Economy finland Investing

Finland Economy: Where is it going over the next two years?

Both Finland’s Central Bank and Finance Ministry have recently released updated forecasts for the next two years. The news isn’t great. In case you don’t understand subtlety, the Central Bank’s headlined their press release: Finland’s economic boom is over. A quote:

Finland’s economic boom is over and growth is temporarily losing momentum amid weaker global economic activity.

Will Finland’s economy crash? No. Even if finding a job in Finland will be more difficult than usual, these regular periods of slower growth and greater pressure on government finances tend to foster innovation and creativity. Instead of running to the hills maybe it’s time to look for an affordable investment opportunity? Of course, that’s if you can keep the cash coming in to pay your rent and buy food…

We’ll get into the details below. First, a little history on Finland’s economy.

Poor to rich

For most of the 1900s, Finland was a relatively poor country. Finland declared its independence in 1917. The following year, 1918, Finland had its own civil war. After that, Finland was a pretty stable, yet poor country until the Soviet Union attacked Finland in 1939. Finland fought two wars against the Soviet Union, the Winter War and the Continuation War. In 1945, after Finland had lost some of its Eastern parts to Soviet Union, the Continuation War ended.

Part of the peace treaty deal between Finland and the Soviet Union was that Finland had to pay war reparations to the Soviet Union. Finland managed to pay its reparations to Soviet Union on time which helped the development of various industries in Finland. Since the WW2, the economy of Finland has been growing quite steadily. According to the following statistic graph (from Tilastokeskus- Statistics Finland), the gross domestic product (GDP) of Finland has been growing steadily for the past decades.

However, there has been two major recessions during the last 50 years; the first one happened in the early 1990s and the second recession occurred after the Great Recession in 2008. Even though the Great Recession started in the United States, Finland, among other countries, suffered badly because of it.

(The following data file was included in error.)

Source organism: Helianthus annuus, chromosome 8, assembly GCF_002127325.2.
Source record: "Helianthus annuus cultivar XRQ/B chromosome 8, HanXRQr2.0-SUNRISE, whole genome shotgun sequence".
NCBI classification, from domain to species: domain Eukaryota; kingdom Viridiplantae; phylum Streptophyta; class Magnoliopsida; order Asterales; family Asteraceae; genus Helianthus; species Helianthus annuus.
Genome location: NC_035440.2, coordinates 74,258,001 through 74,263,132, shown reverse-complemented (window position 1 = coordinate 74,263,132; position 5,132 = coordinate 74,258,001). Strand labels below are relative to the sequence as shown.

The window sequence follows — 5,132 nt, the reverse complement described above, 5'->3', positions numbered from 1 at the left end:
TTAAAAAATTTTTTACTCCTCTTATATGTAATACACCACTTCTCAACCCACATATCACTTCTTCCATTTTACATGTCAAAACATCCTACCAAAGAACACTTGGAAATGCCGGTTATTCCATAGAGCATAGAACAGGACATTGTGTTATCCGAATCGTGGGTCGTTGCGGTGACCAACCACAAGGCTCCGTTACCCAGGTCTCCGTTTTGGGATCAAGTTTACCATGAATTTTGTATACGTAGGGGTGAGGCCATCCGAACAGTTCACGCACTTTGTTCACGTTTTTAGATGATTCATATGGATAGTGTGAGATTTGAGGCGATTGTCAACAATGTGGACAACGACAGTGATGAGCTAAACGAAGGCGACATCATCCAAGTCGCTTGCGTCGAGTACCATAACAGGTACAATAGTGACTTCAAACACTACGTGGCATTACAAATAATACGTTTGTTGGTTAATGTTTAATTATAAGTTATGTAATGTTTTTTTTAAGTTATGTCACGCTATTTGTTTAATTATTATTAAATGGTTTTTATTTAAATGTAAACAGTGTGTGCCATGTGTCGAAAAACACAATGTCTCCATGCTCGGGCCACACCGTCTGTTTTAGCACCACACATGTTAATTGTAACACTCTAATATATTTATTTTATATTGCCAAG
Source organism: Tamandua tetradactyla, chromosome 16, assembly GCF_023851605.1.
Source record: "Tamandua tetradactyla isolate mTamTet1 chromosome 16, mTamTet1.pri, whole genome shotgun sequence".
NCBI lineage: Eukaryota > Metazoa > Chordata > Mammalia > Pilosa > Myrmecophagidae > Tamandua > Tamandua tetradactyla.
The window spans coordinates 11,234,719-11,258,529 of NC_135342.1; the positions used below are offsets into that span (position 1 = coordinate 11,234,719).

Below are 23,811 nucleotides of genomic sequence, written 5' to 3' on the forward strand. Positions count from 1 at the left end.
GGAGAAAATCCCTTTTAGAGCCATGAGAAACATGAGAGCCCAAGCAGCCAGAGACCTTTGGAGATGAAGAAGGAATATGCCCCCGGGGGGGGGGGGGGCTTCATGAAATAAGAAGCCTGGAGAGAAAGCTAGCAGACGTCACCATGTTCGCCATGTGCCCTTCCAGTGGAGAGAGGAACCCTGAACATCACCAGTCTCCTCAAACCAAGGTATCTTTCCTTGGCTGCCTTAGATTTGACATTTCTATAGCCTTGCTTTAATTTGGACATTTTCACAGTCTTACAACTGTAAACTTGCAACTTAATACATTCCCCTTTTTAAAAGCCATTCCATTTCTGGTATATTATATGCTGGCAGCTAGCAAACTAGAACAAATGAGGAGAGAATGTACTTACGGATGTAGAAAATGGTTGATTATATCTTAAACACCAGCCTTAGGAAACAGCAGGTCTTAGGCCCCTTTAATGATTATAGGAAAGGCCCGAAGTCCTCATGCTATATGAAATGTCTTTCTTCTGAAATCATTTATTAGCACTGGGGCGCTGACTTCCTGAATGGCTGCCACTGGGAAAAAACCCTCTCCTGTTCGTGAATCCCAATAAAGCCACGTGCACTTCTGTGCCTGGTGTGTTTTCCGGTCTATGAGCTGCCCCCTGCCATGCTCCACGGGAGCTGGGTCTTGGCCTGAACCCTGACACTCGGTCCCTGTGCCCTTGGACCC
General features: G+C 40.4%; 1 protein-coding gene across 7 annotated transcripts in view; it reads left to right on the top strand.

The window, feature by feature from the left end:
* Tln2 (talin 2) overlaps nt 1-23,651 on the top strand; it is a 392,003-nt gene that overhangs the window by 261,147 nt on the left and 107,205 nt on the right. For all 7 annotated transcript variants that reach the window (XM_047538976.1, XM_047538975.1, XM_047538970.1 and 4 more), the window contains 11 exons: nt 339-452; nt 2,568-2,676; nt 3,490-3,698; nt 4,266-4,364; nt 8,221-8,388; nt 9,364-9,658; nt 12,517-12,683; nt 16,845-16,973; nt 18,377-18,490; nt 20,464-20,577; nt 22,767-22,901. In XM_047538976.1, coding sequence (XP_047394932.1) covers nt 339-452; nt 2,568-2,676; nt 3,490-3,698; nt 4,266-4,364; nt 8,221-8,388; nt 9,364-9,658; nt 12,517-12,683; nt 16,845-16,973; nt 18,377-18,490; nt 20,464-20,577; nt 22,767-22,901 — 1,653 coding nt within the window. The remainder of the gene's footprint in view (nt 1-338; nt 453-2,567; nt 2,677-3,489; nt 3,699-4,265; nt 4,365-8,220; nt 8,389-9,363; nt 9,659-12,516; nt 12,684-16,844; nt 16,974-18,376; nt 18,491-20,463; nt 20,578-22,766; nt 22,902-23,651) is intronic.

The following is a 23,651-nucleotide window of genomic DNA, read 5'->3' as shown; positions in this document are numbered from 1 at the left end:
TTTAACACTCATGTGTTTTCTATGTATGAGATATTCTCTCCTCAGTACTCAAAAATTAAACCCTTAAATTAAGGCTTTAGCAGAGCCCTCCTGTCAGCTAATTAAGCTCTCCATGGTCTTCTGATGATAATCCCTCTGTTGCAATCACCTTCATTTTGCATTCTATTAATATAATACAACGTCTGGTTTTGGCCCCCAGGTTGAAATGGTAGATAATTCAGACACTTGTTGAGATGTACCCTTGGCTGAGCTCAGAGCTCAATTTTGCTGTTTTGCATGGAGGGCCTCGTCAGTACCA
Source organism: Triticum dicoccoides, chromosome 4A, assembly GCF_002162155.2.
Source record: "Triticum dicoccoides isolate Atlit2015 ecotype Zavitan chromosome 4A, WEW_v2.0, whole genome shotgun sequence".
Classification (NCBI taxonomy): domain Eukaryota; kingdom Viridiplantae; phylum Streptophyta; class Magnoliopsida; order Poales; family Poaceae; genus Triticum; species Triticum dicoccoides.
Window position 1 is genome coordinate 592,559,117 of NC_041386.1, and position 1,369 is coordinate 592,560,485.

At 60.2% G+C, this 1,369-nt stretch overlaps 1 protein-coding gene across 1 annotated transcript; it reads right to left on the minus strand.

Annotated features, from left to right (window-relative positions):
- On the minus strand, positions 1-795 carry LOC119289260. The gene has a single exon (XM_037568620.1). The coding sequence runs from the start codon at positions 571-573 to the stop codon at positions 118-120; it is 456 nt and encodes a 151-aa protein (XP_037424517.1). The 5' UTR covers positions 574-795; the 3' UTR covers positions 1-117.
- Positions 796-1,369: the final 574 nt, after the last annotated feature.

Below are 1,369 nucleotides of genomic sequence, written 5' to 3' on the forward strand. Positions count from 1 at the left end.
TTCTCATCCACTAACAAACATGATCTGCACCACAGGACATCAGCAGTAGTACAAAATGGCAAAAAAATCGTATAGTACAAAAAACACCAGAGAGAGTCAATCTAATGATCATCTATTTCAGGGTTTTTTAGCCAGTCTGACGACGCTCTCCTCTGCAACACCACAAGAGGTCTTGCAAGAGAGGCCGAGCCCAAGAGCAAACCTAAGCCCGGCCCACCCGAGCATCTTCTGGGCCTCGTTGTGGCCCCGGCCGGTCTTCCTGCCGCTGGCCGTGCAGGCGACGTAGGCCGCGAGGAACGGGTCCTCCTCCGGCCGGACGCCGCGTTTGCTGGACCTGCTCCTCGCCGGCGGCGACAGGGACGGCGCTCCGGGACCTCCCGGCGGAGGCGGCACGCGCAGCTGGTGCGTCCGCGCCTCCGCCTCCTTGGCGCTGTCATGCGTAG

Finland’s economy 2020 – 2022: Growth will slow

For the last 10 years, Finland has suffered economic challenges. After the Great Depression, a European Debt Crisis followed. It peaked between the years 2010 and 2012. Both of these crises affected Finland. Since 2009, Finland has had four different years when its gross domestic product (GDP) has declined: 2009 and 2012-2014. The highest growth in GDP occurred in 2016 (2.6%) and 2017 (3.1%).

However, the party doesn’t seem to last very long in Finland. The Bank of Finland forecast for Finnish GDP growth is less than 1% next year:

  • 1.3% – 2019
  • 0.9% – 2020
  • 1.1% – 2021
  • 1.3% – 2022

The Finance Ministry has a slightly different forecast, but basically the numbers show a consensus.

  • 1.6% – 2019
  • 1% -2020
  • 1.1% 2021
  • 1.2% 2022

It is always hard to predict the future, especially when there are so many uncertainties and factors that determine the global economy trend. As a small fish in the sea, Finland’s economy is prone to various global economic threats and risks. Finns have always relied on their export sectors which is also the reason why the Finnish economy goes hand in hand, up or down, with the global economy.

So want to know how the Finnish economy is going to do? Look at the global economic outlook.

Aging population & adventurous young professionals: Challenging mix

Finland will be facing many challenges in the future. One of the biggest challenge for Finland’s economy is the fact that our population is aging fast. After the WW2 in 1945-1955, there was a baby boom in Finland (and across Europe) and many children were born in that time period. In Finland, we call these people “the great generations” (baby boomers). These people are already retired or just retiring now. That means that there are lots of older people who need support and care.

Sunset on the Finnish economy for now?

While Finland is aging fast, the total fertility rate (TFR) per average woman reached a record low numbers in 2018 (1,41). It is hard to figure out all of the reasons why the average fertility rate per woman has declined in Finland during the past 10 years, but it will sure has its effects. As if it was not enough, more and more talented young professionals are moving abroad from Finland. There are many reasons for that, such as wanting to experience different cultures or pay less taxes. Luckily, professionals from other countries also come to Finland to work.

In order to keep Finland’s economy and welfare state strong and stable, we definitely need more workers here in Finland. There is great talent shortage especially in the tech and IT field, but we need workers in all kind of field (such as elderly care). There are just not enough young Finns anymore which is why we have to rely on foreign labor.